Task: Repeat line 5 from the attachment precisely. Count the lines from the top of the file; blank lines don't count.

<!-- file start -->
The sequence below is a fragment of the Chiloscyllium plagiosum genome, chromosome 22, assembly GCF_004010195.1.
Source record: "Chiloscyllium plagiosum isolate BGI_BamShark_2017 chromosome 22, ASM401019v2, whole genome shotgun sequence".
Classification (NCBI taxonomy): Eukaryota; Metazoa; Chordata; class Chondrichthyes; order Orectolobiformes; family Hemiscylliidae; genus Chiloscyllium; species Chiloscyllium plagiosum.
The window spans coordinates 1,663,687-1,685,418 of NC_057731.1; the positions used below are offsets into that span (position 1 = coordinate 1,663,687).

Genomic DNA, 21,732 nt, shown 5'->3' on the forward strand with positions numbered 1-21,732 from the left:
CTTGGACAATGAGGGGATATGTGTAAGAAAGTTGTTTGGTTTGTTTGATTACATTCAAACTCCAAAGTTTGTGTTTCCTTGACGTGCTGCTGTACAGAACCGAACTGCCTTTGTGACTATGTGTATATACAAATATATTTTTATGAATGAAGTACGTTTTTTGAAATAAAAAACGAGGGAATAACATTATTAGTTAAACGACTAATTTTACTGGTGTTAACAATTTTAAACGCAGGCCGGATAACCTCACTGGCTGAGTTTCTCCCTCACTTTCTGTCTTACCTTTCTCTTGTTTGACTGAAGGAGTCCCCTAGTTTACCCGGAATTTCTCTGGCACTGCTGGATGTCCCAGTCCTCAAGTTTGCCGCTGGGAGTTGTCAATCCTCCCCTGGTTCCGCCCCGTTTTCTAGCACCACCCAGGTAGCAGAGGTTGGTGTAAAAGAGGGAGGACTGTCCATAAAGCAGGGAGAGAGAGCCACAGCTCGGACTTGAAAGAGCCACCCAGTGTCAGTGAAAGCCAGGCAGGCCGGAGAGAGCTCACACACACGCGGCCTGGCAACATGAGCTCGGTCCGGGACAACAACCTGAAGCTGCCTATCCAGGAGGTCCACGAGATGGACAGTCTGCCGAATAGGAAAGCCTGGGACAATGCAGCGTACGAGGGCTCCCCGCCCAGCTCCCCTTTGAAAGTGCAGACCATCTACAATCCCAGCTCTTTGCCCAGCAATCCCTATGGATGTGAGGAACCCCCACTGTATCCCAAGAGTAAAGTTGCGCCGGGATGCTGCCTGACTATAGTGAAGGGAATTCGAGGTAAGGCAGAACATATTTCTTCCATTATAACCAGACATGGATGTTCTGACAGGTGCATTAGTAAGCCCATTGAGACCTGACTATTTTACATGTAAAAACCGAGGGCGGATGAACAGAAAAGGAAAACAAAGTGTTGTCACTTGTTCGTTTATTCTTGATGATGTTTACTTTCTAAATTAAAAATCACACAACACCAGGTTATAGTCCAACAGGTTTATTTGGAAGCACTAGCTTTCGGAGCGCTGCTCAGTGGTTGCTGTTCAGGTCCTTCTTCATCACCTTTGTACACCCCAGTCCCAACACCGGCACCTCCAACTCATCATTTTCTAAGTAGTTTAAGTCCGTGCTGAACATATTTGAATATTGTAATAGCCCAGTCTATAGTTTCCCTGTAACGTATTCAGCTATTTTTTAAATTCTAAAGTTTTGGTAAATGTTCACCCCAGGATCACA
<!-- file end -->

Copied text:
Genomic DNA, 21,732 nt, shown 5'->3' on the forward strand with positions numbered 1-21,732 from the left: